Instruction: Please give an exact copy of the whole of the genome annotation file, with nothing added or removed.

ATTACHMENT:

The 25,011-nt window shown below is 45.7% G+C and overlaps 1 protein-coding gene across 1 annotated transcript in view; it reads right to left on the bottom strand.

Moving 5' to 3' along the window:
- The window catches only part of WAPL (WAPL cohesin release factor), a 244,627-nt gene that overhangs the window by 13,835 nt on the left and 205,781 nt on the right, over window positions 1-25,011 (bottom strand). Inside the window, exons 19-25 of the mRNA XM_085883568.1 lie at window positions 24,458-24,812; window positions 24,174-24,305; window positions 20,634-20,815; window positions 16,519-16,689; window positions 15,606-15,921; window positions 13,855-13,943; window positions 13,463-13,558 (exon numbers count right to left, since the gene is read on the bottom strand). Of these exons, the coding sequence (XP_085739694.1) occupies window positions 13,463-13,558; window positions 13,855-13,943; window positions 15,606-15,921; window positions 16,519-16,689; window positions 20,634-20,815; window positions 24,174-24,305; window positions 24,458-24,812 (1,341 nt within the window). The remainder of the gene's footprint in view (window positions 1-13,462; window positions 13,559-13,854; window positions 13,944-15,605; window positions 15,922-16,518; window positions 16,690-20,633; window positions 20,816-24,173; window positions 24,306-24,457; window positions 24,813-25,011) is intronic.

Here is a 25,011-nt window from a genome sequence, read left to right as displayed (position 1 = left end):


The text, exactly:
The 25,011-nt window shown below is 45.7% G+C and overlaps 1 protein-coding gene across 1 annotated transcript in view; it reads right to left on the bottom strand.

Moving 5' to 3' along the window:
- The window catches only part of WAPL (WAPL cohesin release factor), a 244,627-nt gene that overhangs the window by 13,835 nt on the left and 205,781 nt on the right, over window positions 1-25,011 (bottom strand). Inside the window, exons 19-25 of the mRNA XM_085883568.1 lie at window positions 24,458-24,812; window positions 24,174-24,305; window positions 20,634-20,815; window positions 16,519-16,689; window positions 15,606-15,921; window positions 13,855-13,943; window positions 13,463-13,558 (exon numbers count right to left, since the gene is read on the bottom strand). Of these exons, the coding sequence (XP_085739694.1) occupies window positions 13,463-13,558; window positions 13,855-13,943; window positions 15,606-15,921; window positions 16,519-16,689; window positions 20,634-20,815; window positions 24,174-24,305; window positions 24,458-24,812 (1,341 nt within the window). The remainder of the gene's footprint in view (window positions 1-13,462; window positions 13,559-13,854; window positions 13,944-15,605; window positions 15,922-16,518; window positions 16,690-20,633; window positions 20,816-24,173; window positions 24,306-24,457; window positions 24,813-25,011) is intronic.

Here is a 25,011-nt window from a genome sequence, read left to right as displayed (position 1 = left end):